PlasmaDNA has been designed to incorporate the existing elements which are most useful for virtual cloning in a simple, free to use software. The most important elements include the capacity to manipulate more than one sequence in the same session and save them in the same file, as well as adding the additional information of "overhangs" to the primary DNA sequence. Identical versions of the program exist for both Windows [see Additional file 1] and Apple [see Additional file 2], with compatible save files, such that most platform issues between laboratories can be eliminated.
PlasmaDNA is written in C++, and consists of two elements: a back-end "Cloning Project" containing the DNA sequences (up to 20 per session) and the databases of restriction enzyme recognition sites, primers and common domain that are used to analyze them, as well as a front-end user interface generated using the Jules Utility Class Extensions . This toolkit, for which the authors hold a single-program commercial license, allows identical, full functionality of PlasmaDNA on Windows and Apple operating systems.
Primary sequence analysis
DNA sequences can be added one by one to the project, using simple copy/paste in the appropriate window, or in bulk through compatibility with multi-sequence FASTA files generated, for example, by GeneBank.
The primary sequence of each fragment is analyzed for the presence of multiple shorter sequences. First, restriction sites are marked and displayed on the graphical view. Second, primer annealing sequences are identified, which can be used to generate new fragments by a virtual simulation of polymerase chain reaction (PCR, see below). Third, open reading frames are identified using simple genetic code. The cut-off for protein length has been set up to 150 codons between the ATG and a STOP codon. Finally, the sequence is analyzed for the presence of common domains found in current commercially available plasmids, from a database included with the program.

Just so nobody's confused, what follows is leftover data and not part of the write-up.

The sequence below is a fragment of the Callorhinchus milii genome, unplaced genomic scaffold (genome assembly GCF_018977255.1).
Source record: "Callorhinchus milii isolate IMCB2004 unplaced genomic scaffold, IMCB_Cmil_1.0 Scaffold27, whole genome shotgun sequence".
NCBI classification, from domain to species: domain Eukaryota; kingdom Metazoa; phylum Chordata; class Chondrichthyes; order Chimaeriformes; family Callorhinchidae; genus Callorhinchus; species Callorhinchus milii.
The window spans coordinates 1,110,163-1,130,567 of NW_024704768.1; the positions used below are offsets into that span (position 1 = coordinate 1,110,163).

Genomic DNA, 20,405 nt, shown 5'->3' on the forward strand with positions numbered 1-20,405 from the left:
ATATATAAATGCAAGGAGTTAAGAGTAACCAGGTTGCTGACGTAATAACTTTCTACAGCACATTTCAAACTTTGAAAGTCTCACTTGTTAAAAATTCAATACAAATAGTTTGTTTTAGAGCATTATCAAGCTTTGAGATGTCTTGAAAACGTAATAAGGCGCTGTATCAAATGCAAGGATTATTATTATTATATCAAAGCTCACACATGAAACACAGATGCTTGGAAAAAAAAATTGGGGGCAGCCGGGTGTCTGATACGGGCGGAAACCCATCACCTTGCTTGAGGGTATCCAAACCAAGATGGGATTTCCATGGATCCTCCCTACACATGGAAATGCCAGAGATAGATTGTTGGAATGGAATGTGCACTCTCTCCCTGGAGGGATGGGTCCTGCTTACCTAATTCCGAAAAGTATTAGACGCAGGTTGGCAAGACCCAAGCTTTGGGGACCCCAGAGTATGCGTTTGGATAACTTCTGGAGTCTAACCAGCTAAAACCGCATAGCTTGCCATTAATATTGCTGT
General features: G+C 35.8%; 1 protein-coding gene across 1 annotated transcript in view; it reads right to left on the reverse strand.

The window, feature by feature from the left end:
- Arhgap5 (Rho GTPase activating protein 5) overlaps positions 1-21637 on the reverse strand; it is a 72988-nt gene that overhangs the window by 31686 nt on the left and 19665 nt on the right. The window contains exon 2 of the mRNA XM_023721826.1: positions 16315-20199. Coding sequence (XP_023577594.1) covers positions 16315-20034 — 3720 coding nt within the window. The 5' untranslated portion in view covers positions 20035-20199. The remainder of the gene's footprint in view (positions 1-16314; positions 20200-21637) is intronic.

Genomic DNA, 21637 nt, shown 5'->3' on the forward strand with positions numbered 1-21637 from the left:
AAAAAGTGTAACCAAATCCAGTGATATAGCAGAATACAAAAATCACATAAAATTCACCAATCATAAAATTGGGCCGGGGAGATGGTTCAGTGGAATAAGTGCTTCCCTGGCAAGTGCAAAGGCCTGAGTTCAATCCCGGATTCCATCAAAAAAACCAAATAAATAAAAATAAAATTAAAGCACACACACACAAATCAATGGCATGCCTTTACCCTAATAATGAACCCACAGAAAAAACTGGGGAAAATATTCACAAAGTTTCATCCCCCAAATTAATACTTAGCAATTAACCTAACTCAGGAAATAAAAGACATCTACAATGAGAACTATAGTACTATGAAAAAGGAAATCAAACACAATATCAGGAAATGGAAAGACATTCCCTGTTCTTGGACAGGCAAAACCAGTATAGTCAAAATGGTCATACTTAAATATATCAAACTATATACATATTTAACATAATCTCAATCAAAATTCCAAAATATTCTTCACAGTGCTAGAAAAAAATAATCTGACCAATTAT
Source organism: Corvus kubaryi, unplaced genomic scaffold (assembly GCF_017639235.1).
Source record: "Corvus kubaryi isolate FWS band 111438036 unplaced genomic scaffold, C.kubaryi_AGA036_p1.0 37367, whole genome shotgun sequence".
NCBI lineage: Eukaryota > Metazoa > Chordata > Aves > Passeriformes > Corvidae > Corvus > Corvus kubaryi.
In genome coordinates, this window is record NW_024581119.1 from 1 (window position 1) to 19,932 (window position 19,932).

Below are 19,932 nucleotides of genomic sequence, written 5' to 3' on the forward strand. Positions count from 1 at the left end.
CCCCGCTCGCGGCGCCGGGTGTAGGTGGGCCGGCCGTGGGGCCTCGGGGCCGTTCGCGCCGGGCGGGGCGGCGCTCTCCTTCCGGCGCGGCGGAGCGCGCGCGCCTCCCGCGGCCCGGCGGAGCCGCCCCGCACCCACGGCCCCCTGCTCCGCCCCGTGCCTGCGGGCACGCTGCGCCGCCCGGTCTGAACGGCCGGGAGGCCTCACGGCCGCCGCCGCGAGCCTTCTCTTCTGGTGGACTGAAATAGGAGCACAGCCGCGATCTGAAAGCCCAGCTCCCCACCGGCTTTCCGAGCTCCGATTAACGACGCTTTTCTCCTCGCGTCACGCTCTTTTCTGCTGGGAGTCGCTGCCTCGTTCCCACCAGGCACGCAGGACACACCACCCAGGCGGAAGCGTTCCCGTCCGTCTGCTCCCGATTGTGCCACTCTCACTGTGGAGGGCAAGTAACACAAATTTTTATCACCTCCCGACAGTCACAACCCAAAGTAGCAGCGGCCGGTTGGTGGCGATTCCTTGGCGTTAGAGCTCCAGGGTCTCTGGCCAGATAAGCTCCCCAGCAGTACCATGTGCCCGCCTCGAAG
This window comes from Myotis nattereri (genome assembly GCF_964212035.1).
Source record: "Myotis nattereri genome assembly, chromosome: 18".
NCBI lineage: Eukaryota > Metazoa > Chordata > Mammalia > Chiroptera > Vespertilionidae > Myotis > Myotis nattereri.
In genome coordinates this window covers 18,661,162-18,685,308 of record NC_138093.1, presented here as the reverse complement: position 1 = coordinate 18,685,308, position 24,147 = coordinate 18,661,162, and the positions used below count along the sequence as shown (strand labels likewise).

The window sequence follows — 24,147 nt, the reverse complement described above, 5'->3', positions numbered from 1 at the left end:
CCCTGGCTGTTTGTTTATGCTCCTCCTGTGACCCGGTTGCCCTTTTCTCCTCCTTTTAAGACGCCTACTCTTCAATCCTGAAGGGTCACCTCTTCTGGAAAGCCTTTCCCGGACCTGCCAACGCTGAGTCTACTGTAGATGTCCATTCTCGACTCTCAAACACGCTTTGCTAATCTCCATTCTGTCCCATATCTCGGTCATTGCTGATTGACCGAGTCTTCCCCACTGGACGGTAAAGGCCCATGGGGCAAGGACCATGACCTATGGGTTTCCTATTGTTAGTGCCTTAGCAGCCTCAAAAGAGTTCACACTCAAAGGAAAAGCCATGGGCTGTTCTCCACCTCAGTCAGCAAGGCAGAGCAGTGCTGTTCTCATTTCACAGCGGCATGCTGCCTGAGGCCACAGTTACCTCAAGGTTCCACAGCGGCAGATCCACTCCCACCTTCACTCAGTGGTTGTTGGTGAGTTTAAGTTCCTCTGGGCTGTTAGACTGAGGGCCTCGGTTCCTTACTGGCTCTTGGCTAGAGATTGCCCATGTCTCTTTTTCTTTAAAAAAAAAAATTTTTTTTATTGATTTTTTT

All the analyses are performed using simple text matching, and a domain will only be identified if it is present in the sequence with 100% homology, and from the first to the last base. This allows the program to identify and differentiate point mutants of the same sequence, and to show the user whether the domain remains intact and whole through the various manipulations.
The result of these analyses is shown in a graphical format in the output window (Figure 1). The user can chose between restriction, primer or ORF analysis to be overlaid to the domains view, as well a graphical representation of the %GC in small stretches along the primary DNA sequence. The output is color-coded, using a palette of colors that is unambiguous even for people with different kinds of color blindness . The output can be exported as a graphical file of the jpg format for inclusion in various other documents or presentations.